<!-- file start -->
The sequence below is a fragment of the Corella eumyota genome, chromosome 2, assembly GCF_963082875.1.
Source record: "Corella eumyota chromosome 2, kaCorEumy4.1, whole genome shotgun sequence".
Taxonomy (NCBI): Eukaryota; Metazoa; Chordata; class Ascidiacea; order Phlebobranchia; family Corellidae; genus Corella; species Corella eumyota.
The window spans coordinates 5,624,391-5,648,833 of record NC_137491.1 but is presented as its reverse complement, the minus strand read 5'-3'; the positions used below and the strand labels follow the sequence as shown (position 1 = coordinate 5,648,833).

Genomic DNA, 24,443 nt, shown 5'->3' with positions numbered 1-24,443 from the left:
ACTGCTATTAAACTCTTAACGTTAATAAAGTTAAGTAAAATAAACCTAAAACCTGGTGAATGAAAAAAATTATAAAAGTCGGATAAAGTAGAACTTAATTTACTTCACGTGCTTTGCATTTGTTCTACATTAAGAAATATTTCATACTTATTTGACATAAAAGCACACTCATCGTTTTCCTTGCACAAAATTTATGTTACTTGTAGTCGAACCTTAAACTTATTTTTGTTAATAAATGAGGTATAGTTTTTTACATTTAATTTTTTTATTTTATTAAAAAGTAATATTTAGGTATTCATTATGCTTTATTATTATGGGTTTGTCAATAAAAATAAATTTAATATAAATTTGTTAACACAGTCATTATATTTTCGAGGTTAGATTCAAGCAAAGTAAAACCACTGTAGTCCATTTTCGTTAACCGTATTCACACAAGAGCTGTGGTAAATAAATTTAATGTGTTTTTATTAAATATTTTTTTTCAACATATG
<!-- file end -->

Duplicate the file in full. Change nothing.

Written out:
The sequence below is a fragment of the Corella eumyota genome, chromosome 2, assembly GCF_963082875.1.
Source record: "Corella eumyota chromosome 2, kaCorEumy4.1, whole genome shotgun sequence".
Taxonomy (NCBI): Eukaryota; Metazoa; Chordata; class Ascidiacea; order Phlebobranchia; family Corellidae; genus Corella; species Corella eumyota.
The window spans coordinates 5,624,391-5,648,833 of record NC_137491.1 but is presented as its reverse complement, the minus strand read 5'-3'; the positions used below and the strand labels follow the sequence as shown (position 1 = coordinate 5,648,833).

Genomic DNA, 24,443 nt, shown 5'->3' with positions numbered 1-24,443 from the left:
ACTGCTATTAAACTCTTAACGTTAATAAAGTTAAGTAAAATAAACCTAAAACCTGGTGAATGAAAAAAATTATAAAAGTCGGATAAAGTAGAACTTAATTTACTTCACGTGCTTTGCATTTGTTCTACATTAAGAAATATTTCATACTTATTTGACATAAAAGCACACTCATCGTTTTCCTTGCACAAAATTTATGTTACTTGTAGTCGAACCTTAAACTTATTTTTGTTAATAAATGAGGTATAGTTTTTTACATTTAATTTTTTTATTTTATTAAAAAGTAATATTTAGGTATTCATTATGCTTTATTATTATGGGTTTGTCAATAAAAATAAATTTAATATAAATTTGTTAACACAGTCATTATATTTTCGAGGTTAGATTCAAGCAAAGTAAAACCACTGTAGTCCATTTTCGTTAACCGTATTCACACAAGAGCTGTGGTAAATAAATTTAATGTGTTTTTATTAAATATTTTTTTTCAACATATG